This post states that "They are safe to delete, provided you are not using full-blooded source control and Visual Studio integration, and you do not have any diagrams that you want to keep around."
I won't comment about the VSS issues, but the diagram issues appear to be outdated. (That post is from March of 2005.)
There is similar information in this post. Jens Suessmeyer, a moderator, comments, "Yes, if you need created database diagrams you should leave the dbpoperties.[sic]" My assumption is that he meant the dtpoperties table. In another post, Steve Twitchell states,
You can delete the dt_* procedures if you're sure no one is using the database designer, table designer, view designer, or query designer in Visual Studio, SQL Server Management Studio, or SQL Enterprise Manager. The database tools functionality will recreate them (after prompting for permission) if it thinks it needs them. If you delete the dt_* tables, you'll delete all the database diagrams stored on the server.Time to Test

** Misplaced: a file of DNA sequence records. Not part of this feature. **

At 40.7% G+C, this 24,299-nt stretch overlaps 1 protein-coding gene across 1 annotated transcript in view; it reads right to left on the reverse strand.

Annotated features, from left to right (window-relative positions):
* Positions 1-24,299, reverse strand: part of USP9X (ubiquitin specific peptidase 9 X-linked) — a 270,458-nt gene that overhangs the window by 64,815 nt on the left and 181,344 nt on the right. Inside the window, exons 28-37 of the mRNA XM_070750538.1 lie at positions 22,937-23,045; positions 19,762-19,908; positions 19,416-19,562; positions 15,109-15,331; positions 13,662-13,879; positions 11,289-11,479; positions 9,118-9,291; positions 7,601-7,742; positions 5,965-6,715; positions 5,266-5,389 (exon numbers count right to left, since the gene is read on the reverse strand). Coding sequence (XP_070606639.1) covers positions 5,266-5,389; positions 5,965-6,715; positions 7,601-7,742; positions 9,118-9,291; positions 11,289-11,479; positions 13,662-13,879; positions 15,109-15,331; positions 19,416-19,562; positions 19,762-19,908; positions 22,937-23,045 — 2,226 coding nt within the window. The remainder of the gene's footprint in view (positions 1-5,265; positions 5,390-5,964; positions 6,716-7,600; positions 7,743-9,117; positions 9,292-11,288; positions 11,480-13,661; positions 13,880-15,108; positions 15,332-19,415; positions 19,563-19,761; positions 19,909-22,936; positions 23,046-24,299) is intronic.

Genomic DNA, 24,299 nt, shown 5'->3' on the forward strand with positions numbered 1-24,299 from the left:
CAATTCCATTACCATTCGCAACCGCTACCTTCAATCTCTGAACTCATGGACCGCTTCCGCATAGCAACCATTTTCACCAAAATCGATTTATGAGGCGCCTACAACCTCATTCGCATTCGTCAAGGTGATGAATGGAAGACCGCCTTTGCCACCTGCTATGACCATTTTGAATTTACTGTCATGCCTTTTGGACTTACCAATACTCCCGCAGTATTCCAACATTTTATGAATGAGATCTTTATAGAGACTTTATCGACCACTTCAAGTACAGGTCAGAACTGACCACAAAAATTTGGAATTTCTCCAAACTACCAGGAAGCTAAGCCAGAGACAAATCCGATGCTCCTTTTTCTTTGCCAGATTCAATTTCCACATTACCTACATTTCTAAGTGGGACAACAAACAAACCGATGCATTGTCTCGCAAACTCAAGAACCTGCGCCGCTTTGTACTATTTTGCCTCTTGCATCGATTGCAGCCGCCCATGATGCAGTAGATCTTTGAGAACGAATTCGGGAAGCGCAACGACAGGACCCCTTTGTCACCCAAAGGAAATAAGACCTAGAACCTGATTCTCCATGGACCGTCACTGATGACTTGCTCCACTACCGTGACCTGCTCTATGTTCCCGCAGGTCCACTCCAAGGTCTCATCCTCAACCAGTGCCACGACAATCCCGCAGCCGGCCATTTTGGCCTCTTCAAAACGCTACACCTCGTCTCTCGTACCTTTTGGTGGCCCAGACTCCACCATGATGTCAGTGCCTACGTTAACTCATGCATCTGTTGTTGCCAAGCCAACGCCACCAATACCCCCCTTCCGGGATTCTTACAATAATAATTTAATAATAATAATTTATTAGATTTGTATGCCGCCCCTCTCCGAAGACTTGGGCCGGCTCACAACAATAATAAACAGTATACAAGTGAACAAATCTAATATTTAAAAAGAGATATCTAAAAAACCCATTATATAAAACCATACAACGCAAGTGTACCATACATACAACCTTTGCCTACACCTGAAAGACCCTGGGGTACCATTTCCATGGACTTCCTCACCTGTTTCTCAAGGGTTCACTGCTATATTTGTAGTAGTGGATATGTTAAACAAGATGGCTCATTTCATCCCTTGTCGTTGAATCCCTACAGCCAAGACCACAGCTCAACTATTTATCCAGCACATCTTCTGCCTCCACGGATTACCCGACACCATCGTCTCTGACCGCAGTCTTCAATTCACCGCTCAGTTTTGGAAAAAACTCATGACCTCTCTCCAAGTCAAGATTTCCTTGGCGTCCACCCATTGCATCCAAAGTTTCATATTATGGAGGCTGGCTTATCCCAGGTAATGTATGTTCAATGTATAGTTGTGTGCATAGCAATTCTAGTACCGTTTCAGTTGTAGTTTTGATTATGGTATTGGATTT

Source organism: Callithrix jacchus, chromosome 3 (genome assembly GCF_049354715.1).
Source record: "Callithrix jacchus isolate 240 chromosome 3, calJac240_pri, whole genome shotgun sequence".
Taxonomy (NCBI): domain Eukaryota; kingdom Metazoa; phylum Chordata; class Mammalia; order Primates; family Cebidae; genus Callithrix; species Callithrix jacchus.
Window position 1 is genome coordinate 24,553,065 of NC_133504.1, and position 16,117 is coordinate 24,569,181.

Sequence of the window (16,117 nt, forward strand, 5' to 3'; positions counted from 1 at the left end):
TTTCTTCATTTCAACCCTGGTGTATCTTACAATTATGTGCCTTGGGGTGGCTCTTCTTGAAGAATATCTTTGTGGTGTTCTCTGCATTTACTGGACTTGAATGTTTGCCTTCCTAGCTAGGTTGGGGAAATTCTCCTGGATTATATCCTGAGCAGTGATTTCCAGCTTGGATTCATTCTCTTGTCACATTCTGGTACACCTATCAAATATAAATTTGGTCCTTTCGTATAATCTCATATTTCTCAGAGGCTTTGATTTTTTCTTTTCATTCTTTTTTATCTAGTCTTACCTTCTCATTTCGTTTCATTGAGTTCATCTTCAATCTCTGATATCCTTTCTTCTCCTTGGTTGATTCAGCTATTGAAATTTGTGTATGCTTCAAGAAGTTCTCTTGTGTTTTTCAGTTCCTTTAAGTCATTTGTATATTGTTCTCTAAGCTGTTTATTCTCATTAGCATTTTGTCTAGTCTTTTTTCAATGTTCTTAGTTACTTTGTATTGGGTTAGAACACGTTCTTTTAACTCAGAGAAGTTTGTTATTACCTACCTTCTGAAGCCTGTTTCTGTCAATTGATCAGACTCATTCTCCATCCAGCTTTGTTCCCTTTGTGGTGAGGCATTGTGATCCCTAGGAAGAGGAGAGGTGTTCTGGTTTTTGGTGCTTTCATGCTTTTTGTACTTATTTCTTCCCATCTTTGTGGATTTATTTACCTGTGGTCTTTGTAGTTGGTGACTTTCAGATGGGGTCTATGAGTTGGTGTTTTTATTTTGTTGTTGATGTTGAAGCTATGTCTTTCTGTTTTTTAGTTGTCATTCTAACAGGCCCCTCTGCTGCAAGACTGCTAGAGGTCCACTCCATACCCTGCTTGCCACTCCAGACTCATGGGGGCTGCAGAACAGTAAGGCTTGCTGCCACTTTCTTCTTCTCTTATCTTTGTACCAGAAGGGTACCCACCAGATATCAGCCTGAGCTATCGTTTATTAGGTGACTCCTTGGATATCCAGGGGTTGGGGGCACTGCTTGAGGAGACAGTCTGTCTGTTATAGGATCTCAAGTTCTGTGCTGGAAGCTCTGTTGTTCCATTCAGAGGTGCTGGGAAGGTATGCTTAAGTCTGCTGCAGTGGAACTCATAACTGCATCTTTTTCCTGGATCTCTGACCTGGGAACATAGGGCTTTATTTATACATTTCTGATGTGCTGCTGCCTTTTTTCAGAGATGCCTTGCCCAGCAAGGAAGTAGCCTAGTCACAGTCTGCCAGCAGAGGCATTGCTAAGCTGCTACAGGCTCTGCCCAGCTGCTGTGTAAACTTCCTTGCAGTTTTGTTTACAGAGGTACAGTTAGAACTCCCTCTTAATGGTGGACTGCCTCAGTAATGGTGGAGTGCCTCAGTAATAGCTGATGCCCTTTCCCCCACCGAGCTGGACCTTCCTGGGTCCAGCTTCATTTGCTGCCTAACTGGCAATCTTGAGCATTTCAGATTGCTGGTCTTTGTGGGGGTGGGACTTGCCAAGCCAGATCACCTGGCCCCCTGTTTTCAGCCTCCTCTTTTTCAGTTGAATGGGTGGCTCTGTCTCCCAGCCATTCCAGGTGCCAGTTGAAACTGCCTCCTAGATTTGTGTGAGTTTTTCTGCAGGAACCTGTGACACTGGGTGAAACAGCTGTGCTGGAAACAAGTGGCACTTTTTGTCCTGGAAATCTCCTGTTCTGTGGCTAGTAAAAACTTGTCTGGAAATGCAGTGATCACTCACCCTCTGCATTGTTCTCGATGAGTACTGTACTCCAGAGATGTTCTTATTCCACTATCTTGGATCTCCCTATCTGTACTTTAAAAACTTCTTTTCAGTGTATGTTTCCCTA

In SQL Server 2005 (Developer Edition), I first created a new database and checked for stored procedures. No diagram-related SPs existed. I right-clicked on the "Database Diagrams" folder and got a message about the database not having support objects. I clicked Yes to create them.
I then created a diagram and re-checked for new objects. I found a dbo.sysdiagrams system table and seven dbo.sp_*diagram* system stored procedures.
These objects appear to be the SQL Server 2005 versions of the old dt_ objects.
This does not answer all possible questions regarding dt_ stored procedures or their SQL Server 2005 equivalents, but hopefully it is useful.
As always, test in your own environment. For us, we're going to remove all the dt_* procedures.